Robert Conrad, Registered Piano Tuner/Technician, Tucson, AZ

Adjusting the Mid-Point of the Prime (and Sub-Prime) Octaves

Balancing the prime 5ths, involves raising or lowering the midpoint of the prime octave.

Even the smoothest set of software-created numbers for the prime octave’s tuning ‘curve’, will often not be a good fit for the piano in front of us.

Using Direct Interval tuning, you can check this for yourself.   Using the software-created tuning, simply tune A3, D4, E4, and A4 and measure the prime 5ths (A3/E4 & D4/A4).   If the two prime 5ths are balanced (the same width), the midpoint of the octave is in a good place for the tuning.   But if they aren’t, raising or lowering the midpoint of the octave will balance the prime 5ths and the rest of the intervals in that octave sound better and progress more evenly.

This first chart is a an octave with an A3 @ 2.5 and an A4 of 10.

This chart is what a tuning ‘curve’ may look like.
(Click chart to enlarge, and then click your browser’s or mouse’s back button to return to this article.)

The next chart contains a blue line which is simply a straight line between those two notes.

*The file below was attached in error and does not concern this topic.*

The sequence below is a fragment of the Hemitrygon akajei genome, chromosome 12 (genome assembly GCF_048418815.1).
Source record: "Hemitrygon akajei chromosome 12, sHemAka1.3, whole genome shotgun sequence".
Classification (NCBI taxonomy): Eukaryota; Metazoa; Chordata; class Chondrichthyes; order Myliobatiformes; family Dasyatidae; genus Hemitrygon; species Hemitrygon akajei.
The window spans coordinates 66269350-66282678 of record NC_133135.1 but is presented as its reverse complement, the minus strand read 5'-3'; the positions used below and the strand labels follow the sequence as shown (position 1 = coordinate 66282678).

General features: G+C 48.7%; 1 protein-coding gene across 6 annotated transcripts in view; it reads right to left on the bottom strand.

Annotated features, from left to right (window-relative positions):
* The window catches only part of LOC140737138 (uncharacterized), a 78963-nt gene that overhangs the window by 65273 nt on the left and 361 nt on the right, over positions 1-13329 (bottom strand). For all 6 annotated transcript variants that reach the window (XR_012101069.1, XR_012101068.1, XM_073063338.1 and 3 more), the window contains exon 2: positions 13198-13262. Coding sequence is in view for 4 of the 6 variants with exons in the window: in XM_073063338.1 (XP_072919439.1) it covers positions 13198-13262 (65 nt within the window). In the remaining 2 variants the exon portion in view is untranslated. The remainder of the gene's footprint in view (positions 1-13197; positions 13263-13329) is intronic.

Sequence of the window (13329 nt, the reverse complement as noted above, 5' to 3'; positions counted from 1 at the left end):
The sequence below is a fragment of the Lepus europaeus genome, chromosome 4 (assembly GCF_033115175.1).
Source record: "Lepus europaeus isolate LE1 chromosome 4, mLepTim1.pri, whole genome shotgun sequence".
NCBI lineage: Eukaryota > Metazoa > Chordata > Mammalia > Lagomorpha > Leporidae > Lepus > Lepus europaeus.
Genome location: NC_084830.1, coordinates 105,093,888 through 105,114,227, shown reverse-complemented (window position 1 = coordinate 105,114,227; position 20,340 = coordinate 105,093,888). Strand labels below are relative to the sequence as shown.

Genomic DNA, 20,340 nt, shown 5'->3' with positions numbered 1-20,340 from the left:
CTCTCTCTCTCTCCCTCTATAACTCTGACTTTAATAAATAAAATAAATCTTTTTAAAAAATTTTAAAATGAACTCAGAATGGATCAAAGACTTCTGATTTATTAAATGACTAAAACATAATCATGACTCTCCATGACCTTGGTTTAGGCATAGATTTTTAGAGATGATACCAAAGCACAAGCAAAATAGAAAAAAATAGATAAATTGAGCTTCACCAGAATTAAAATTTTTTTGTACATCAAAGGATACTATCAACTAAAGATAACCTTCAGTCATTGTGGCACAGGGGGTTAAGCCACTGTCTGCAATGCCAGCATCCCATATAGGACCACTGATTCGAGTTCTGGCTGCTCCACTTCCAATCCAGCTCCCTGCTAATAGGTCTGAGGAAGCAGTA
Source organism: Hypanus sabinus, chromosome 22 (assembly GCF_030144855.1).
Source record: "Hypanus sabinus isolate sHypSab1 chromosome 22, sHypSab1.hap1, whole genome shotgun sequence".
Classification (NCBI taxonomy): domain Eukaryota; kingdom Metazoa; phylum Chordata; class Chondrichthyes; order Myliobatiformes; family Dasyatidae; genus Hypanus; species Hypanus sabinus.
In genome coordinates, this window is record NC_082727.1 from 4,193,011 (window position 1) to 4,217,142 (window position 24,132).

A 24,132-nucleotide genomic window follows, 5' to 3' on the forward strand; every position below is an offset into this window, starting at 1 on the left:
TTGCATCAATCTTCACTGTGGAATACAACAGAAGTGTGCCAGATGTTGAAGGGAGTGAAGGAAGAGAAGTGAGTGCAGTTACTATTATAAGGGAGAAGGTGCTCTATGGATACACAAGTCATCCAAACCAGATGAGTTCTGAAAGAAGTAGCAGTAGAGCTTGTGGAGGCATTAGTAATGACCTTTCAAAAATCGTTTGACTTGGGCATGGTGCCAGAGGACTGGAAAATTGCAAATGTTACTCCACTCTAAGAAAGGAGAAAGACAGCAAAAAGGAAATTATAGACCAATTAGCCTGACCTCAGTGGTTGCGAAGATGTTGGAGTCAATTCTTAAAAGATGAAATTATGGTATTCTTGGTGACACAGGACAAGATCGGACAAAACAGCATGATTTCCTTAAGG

(Click chart to enlarge, and then click your browser’s or mouse’s back button to return to this article.)

 

This next chart shows the original curve (red line) with 2 other ‘curves’ each with the D#4  midpoint being .5 c. lower.
(The starting and ending points of 2.5 and 10 are exactly the same in all these charts.)

This is how the charts will look when the midpoint of the original curve is lowered.
(Click chart to enlarge, and then click your browser’s or mouse’s back button to return to this article.)

 

This chart compares the ‘curves’ to the straight line.
(Click chart to enlarge, and then click your browser’s or mouse’s back button to return to this article.)

 

Each one of these curves (including the straight line!!) may result in a balanced, equal beating, equal cents widths, pair of prime 5ths!  It just depends on the piano.

Lowering the midpoint of the octave increases the width of the upper 5th while reducing the width of the lower 5th.
And vice versa:   Raising the midpoint of the octave decreases the width of the upper 5th, while reducing the width of the lower 5th.

Being able to adjust the prime octave’s midpoint makes for a better sounding tuning because the tuning is now a better fit for that particular piano.

This midpoint adjustment is available with our LC Spreadsheet in the Prime and Sub-Prime (A2-A3) octaves

However using this midpoint adjustment in the sub prime is not necessarily for ‘balancing’.    It’s use there is for finding the best sounding midpoint between A2 and A3.  Those subprime 5ths, are rarely balanced.   Due to the scaling and the stretch slightly expanding in the sub-prime octave, most of the time I find the lower sub-prime 5th being a little less narrow than the upper sub-prime 5th.

 

 

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